The Kia ora coo-ee : the magazine for the ANZACS in the Middle East, 1918
We were camped in a long, winding wadi and those who were not out on patrol or doing other duties were busily engaged in preparing our frugal meal of "bully" and tea. This was no easy task, for what little wood we could gather was soaked with water, the result of the heavy rain which had fallen during the three previous days. The roads and fields stretching to the front line were regular quagmires, and men returning to camp were bespattered with mud from head to foot.
Just after dusk, we posted a relief about half-a-mile across the Wadi. The rise upon which we stationed ourselves was excellently suited for the purpose, behind us being a thick clump of bushes, and stretching before us was a vast expanse of poppy-covered country.
Corporal Dean, who was in charge of the first relief, was relating some of his Gallipoli exper. iences when, peering across the moonlit plain, he observed a small group of men walking slowly in the direction of the Wady. "Who goes there?" he roared. "A bloomin' cobber," was the reply. "Who's with you?"
"Three 'Jacko' prisoners, and a 'ell of a time I've 'ad with 'em."
In a few seconds four men stood among us, and a sorry sight they presented. Their clothes were soaking wet, and covered with mud,
"Better bring your prisoners over to the camp," said the Corporal.
The O.C. was on the verge of turning into his dug-out when the Corporal and the four men appeared before him. He listened to the former's statement as to how he had chanced upon the men.
"Where did you capture these three Turks?" said the O.C. addressing the mud-bespattered Billjim.
"They were prowlin' around our outpost, two miles down the Wadi. I fired a couple of shots over their 'eads, and they started the 'Allah' stunt mighty quick, I can tell you. Well, we thought it best to bring 'em here, they might try to escape. If you'll take charge of 'em, I reckon I'll go back to my mates."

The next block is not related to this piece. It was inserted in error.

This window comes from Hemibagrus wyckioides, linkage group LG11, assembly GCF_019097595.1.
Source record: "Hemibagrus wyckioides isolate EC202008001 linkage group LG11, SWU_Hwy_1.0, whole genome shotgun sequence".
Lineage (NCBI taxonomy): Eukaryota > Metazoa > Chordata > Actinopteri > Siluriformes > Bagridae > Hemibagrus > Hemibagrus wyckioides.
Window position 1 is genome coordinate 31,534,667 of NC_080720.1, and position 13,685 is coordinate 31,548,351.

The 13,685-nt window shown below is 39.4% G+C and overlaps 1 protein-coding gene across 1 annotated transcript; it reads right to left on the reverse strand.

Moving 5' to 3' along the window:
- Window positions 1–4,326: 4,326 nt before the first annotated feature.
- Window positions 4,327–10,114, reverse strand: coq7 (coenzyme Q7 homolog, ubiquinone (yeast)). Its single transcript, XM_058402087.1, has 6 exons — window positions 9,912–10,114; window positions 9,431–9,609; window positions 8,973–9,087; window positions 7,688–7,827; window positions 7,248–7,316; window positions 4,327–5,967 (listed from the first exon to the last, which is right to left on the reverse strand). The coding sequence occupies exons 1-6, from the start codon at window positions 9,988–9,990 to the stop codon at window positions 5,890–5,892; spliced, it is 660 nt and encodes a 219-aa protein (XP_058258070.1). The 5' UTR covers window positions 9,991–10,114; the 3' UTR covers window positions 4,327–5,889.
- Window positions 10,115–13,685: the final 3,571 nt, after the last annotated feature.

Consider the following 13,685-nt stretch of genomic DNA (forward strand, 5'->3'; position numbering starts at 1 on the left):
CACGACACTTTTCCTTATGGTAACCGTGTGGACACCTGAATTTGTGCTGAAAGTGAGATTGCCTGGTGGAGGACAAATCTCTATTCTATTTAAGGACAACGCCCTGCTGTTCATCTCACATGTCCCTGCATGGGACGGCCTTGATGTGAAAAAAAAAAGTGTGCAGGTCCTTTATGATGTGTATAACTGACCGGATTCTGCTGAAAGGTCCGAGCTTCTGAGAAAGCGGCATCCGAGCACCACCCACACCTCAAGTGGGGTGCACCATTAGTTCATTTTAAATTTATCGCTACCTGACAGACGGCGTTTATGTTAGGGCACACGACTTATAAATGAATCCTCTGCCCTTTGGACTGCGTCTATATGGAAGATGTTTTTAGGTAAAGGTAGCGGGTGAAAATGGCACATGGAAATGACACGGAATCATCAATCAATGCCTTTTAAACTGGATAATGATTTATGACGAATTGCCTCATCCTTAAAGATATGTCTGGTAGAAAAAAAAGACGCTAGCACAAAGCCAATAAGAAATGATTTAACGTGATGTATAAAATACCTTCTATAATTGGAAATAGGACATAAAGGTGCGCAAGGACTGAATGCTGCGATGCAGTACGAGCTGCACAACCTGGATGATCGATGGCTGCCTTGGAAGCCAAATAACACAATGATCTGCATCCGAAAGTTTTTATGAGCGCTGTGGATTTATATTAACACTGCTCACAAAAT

"We can't do that", said the O.C. "You will have to take them to the dump, about a mile to the rear. There are other prisoners there. You can't help finding the place, for there is a road from here right to it. By the way, I'd better give you an escort. It's no easy job, one man escorting three prisoners."
"Don't see why I wants an escort," said Billj-im. "I've managed to bring 'em this far, and I reckon that I know 'ow to watch 'em for another mile."
"I'm not so sure about that," said the O.C. "When you get away from here, they might make a sudden break for their own lines."
Billjim was silent for a few seconds, and then, stepping in front of the O.C, said: Look'ere, Sir, the blokes reckoned it was a risky job, me takin' charge of these three 'Jackos'; but d'you know what I did? I just spoke to them Turks in a bit of Arabic, and told 'em, that if they started any funny business, Allah would soon 'ave an increase in 'is population. And then, when we came to mudholes, I made 'em take it in turns to 'oist me on their backs, and carry me oyer. Now, Sir, don't you reckon I can manage these chaps as far as the dump? If I can't, I've slipped a lot in the past couple of 'ours."
Evidently the O.C. thought that Billjim could manage, all right, for he turned on his heel and entered his dug out. Several times during the evening, we heard him laughing. As it is unusual for him to wax merry, we concluded that Billjim's confession had tickled him some.